Feb. 2, 2011, 11:37 a.m.
posted by freelancer
Throughout this book, I have stressed refactoring, so it would only make sense that I practice what I preach. Indeed, a lot of the code has been refactored between Chapter 5 and this chapter.
As I mentioned earlier, refactoring is not a new concept; what is relatively new is the term itself, which was coined by Martin Fowler (refactoring.com). Refactoring is the process of improving the internal implementation of a code without impacting (or minimally impacting) the external interface. This is something developers do daily and have been doing for years; now we just have a common term to express this practice.
Appendix B shows some of the code that was refactored over the course of Chapters 5, 7, and this chapter. This reflects how things work in real life! In other words, we refactor code over a period of time as we discover better ways to improve it.
Examples of Refactoring in Our Sample Application
The following are a few examples of the type of refactoring I did to the Java and JSP code of Time Expression. Allow me to reemphasize that refactoring is not rocket science or an earth-shattering technique, so some of these might seem simple or obvious ways of improving code, but they demonstrate the very nature of refactoringthat is, improving code.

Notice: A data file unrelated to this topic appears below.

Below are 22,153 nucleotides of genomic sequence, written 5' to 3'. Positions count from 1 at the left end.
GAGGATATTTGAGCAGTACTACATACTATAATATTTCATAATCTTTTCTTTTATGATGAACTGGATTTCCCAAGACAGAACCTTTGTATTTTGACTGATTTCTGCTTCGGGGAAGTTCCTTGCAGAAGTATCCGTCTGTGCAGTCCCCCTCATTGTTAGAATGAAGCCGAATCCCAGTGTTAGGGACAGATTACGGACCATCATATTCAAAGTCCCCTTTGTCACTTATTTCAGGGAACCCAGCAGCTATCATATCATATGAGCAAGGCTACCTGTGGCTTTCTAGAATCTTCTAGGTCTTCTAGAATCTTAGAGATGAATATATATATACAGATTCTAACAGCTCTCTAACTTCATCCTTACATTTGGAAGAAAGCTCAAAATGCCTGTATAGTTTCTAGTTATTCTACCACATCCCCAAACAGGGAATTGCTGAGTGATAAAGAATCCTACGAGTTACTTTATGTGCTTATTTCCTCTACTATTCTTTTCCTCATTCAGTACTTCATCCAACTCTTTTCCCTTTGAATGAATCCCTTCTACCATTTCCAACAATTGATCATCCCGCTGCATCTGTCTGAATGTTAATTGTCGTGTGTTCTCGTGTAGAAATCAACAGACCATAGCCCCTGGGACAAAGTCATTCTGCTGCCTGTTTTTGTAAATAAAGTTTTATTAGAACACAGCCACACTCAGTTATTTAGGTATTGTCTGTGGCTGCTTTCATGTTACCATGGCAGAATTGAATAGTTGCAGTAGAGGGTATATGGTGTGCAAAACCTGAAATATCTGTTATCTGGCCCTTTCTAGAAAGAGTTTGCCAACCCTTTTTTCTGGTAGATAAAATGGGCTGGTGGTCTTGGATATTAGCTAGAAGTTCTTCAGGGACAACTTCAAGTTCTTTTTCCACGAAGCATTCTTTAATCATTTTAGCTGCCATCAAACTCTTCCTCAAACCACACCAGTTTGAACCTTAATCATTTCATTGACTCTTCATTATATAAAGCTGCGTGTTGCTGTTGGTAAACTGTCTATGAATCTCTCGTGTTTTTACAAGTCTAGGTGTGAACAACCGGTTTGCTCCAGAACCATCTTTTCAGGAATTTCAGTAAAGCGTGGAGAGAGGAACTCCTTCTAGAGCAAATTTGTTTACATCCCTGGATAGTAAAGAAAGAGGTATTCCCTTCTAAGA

Appendix B demonstrates many of the refactoring-related code changes mentioned next.
Java Refactoring Examples
The following list describes some JSP-related refactoring I had to do.
Refactor Mercilessly but...Save a Code Snapshot
You might have heard the term refactor mercilessly; this is one of the principles of extreme programming (extremeprogramming.org). I tend to agree with this but would also caution you to save a snapshot of your code either in a source code repository such as CVS or keep a copy of your working code in a separate directory. This enables you to roll back to your working code if your refactoring doesn't work out as you had hoped. For example, there was a point in this book where I extensively refactored some code to give something new a try. However, it didn't work out as I planned, so I was able to quickly revert to the previously saved snapshot of code. Eclipse's Local History option (discussed in Chapter 8) can also be used to restore your previous code.
Online Refactoring Catalogs (refactoring.com and agiledata.org)
Refactoring doesn't just happen with code, it can also be done at the database level.
For code-related refactoring, visit refactoring.com; it has a growing catalog of refactoring techniques (almost 100 at the time of this writing).
For database-refactoring techniques, check out agiledata.org. This, too, boasts a long list of common database-refactoring techniques (almost 70 at the time of this writing).
You might find that you are already using many of these refactoring techniques.
A Note About Refactoring in Eclipse
As we discussed briefly in Chapter 8, Eclipse provides several Java code refactoring options.
For example, for the Spring and Hibernate integration demo (in the springhibernate/ directory) we discussed earlier in the chapter, I used Eclipse's Extract Interface refactoring menu option and was able to have Eclipse automatically create an interface file for me and have the concrete classes implement this interface.